The second purpose of the conference concerns the relationship between republicanism and electoralism. Sinn Féin recognizes that republicanism can be an efficient tool for collecting votes in Ireland and funds in North America and elsewhere. Here, republicanism is reduced to a rhetorical element in a party political campaign. Sinn Féin has, in effect, internalized the project of Irish unity, transforming it from a social and political objective to a partisan institutional goal: having Sinn Féin share governmental power in the north and the south is the essence of the endgame now. And even this limited outcome seems increasingly out of reach given the party’s unexpectedly poor electoral showing in the south and recent signs of a stagnating vote in the north. While these conferences might rejuvenate Sinn Féin as an electoral machine, they do little to advance the realization of a united Ireland.

I don’t think Irish unity has yet made it to Toronto.


  1. A sound, clear, non-vitriolic critique. Good man sir.

  2. What have been said in Toronto could only have been said in Toronto. IT would have been impossible to pretend in Quebec that the Canadian federation should be considered as a source of inspiration by partisans of a united Ireland. Nationalists in Quebec have been trying to get out of it for the past 40 years. As to the Charter of Rights of 1982, it has been voted to overrule the Charter of Rights adopted by the National Assembly of Quebec. The main aim of that charter of rights is to reduce the collective rights of the people of Quebec, just take for example the many rulings in favour of those opposing the French language Charter voted by the National Assembly of Quebec. But the irony of all of this is that panellists are saying that Sinn Féin should look at the Canadian federation to a possible path to United Ireland, the same federation that denies the right to self determination to the people of Quebec.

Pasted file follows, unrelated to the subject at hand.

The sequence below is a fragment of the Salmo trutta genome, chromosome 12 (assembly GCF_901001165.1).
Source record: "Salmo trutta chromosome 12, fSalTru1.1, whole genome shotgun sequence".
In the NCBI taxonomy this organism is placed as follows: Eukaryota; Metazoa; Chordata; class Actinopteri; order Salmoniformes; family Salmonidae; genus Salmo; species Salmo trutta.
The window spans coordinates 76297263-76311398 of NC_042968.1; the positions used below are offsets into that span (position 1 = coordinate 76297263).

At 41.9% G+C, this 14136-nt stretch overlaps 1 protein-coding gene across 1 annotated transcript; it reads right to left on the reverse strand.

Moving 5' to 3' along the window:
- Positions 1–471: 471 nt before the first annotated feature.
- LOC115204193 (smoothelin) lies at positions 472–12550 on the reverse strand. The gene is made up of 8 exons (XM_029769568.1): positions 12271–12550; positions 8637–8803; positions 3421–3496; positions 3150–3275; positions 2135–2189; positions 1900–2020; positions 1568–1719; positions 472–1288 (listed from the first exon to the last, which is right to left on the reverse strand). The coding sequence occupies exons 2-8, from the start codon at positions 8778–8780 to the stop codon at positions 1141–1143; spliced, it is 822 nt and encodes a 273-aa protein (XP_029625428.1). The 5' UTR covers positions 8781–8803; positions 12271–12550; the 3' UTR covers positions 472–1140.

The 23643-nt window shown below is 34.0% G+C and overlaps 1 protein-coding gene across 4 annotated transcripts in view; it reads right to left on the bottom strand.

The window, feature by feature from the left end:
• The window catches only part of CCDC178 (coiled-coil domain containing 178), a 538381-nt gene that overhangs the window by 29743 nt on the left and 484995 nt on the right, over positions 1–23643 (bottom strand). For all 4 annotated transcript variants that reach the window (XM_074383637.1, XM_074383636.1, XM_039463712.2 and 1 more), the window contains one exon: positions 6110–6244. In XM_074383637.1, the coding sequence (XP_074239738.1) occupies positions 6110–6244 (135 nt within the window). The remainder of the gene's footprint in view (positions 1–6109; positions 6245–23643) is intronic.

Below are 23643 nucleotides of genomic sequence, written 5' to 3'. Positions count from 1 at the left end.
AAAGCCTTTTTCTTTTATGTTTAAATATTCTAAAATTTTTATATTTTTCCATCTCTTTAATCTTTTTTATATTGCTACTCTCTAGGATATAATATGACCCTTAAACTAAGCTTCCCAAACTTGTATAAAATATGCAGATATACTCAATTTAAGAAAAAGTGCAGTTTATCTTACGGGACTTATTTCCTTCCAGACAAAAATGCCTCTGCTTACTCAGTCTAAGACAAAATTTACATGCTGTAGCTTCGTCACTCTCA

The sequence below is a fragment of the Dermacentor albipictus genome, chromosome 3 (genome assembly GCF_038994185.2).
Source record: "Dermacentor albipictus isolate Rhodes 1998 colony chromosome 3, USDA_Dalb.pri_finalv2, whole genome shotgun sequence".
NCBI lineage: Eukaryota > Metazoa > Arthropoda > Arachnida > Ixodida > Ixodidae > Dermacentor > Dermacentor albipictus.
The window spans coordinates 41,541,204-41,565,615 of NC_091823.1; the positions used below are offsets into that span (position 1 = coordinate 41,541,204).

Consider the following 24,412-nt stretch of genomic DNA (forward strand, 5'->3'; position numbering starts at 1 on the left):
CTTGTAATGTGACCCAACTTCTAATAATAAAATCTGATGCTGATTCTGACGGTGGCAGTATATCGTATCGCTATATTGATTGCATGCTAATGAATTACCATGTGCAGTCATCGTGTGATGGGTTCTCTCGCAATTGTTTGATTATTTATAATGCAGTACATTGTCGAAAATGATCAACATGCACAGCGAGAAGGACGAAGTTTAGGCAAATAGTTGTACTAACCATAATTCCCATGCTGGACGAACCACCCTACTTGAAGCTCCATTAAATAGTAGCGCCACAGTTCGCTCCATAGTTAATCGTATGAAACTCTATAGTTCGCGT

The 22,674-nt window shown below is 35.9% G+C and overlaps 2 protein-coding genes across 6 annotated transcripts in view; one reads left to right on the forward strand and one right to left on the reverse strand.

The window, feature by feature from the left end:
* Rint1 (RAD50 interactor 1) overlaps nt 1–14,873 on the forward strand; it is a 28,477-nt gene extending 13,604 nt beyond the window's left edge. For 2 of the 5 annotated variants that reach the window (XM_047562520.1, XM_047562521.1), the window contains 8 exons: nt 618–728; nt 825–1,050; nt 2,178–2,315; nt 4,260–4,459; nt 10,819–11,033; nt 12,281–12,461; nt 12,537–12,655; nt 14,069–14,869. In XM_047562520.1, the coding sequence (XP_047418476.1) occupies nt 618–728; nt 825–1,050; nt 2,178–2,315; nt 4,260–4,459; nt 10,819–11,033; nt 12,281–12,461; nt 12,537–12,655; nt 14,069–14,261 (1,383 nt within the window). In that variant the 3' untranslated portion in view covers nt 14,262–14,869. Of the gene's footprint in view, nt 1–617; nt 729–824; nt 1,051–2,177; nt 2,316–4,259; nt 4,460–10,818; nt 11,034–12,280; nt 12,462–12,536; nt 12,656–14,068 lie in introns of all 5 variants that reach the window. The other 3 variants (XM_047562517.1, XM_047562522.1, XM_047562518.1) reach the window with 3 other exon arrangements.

3. Interesting post Andre. I would be interested in knowing more about the Quebec nationalist movement if you could recommend me any books? Cheers.

  4. Andre,

    I think people were offering federalism as one possible institutional response to territorially-based political divisions.

    I agree with you that the solutions proposed are highly problematic.